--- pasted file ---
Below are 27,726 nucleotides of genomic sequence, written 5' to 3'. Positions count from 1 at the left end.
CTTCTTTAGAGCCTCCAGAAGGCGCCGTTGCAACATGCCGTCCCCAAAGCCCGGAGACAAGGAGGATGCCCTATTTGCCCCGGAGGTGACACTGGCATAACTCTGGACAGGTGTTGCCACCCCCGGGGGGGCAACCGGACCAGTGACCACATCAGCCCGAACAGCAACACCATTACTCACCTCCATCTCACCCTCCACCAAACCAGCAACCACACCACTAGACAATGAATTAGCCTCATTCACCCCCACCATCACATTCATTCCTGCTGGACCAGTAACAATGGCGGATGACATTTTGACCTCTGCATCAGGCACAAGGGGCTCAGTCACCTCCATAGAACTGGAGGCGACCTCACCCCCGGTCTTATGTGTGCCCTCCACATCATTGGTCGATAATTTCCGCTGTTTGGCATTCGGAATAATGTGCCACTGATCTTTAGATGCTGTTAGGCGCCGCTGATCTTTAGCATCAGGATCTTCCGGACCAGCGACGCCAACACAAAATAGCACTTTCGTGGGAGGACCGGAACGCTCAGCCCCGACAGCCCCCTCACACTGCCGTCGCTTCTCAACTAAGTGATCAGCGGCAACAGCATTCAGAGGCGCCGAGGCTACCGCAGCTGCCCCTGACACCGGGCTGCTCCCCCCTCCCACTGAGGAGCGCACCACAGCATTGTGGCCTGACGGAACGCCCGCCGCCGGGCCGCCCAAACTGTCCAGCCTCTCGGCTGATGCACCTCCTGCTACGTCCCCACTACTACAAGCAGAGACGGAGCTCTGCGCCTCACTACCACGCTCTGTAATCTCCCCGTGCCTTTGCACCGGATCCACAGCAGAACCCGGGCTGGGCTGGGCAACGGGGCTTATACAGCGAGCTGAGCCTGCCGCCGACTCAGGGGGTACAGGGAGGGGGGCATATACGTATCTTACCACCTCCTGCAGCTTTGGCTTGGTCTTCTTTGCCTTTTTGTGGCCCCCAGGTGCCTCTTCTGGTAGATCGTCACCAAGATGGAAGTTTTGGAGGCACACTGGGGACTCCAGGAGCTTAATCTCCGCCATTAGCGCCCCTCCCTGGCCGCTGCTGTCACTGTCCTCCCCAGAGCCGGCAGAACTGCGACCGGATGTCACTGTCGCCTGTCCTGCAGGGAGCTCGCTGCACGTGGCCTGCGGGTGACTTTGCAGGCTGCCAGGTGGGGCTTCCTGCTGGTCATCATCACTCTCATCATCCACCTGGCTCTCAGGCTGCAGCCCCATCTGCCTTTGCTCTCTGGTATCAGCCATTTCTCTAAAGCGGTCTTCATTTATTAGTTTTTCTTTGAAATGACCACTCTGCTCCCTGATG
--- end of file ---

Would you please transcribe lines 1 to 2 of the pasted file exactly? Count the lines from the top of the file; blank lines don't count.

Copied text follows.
Below are 27,726 nucleotides of genomic sequence, written 5' to 3'. Positions count from 1 at the left end.
CTTCTTTAGAGCCTCCAGAAGGCGCCGTTGCAACATGCCGTCCCCAAAGCCCGGAGACAAGGAGGATGCCCTATTTGCCCCGGAGGTGACACTGGCATAACTCTGGACAGGTGTTGCCACCCCCGGGGGGGCAACCGGACCAGTGACCACATCAGCCCGAACAGCAACACCATTACTCACCTCCATCTCACCCTCCACCAAACCAGCAACCACACCACTAGACAATGAATTAGCCTCATTCACCCCCACCATCACATTCATTCCTGCTGGACCAGTAACAATGGCGGATGACATTTTGACCTCTGCATCAGGCACAAGGGGCTCAGTCACCTCCATAGAACTGGAGGCGACCTCACCCCCGGTCTTATGTGTGCCCTCCACATCATTGGTCGATAATTTCCGCTGTTTGGCATTCGGAATAATGTGCCACTGATCTTTAGATGCTGTTAGGCGCCGCTGATCTTTAGCATCAGGATCTTCCGGACCAGCGACGCCAACACAAAATAGCACTTTCGTGGGAGGACCGGAACGCTCAGCCCCGACAGCCCCCTCACACTGCCGTCGCTTCTCAACTAAGTGATCAGCGGCAACAGCATTCAGAGGCGCCGAGGCTACCGCAGCTGCCCCTGACACCGGGCTGCTCCCCCCTCCCACTGAGGAGCGCACCACAGCATTGTGGCCTGACGGAACGCCCGCCGCCGGGCCGCCCAAACTGTCCAGCCTCTCGGCTGATGCACCTCCTGCTACGTCCCCACTACTACAAGCAGAGACGGAGCTCTGCGCCTCACTACCACGCTCTGTAATCTCCCCGTGCCTTTGCACCGGATCCACAGCAGAACCCGGGCTGGGCTGGGCAACGGGGCTTATACAGCGAGCTGAGCCTGCCGCCGACTCAGGGGGTACAGGGAGGGGGGCATATACGTATCTTACCACCTCCTGCAGCTTTGGCTTGGTCTTCTTTGCCTTTTTGTGGCCCCCAGGTGCCTCTTCTGGTAGATCGTCACCAAGATGGAAGTTTTGGAGGCACACTGGGGACTCCAGGAGCTTAATCTCCGCCATTAGCGCCCCTCCCTGGCCGCTGCTGTCACTGTCCTCCCCAGAGCCGGCAGAACTGCGACCGGATGTCACTGTCGCCTGTCCTGCAGGGAGCTCGCTGCACGTGGCCTGCGGGTGACTTTGCAGGCTGCCAGGTGGGGCTTCCTGCTGGTCATCATCACTCTCATCATCCACCTGGCTCTCAGGCTGCAGCCCCATCTGCCTTTGCTCTCTGGTATCAGCCATTTCTCTAAAGCGGTCTTCATTTATTAGTTTTTCTTTGAAATGACCACTCTGCTCCCTGATG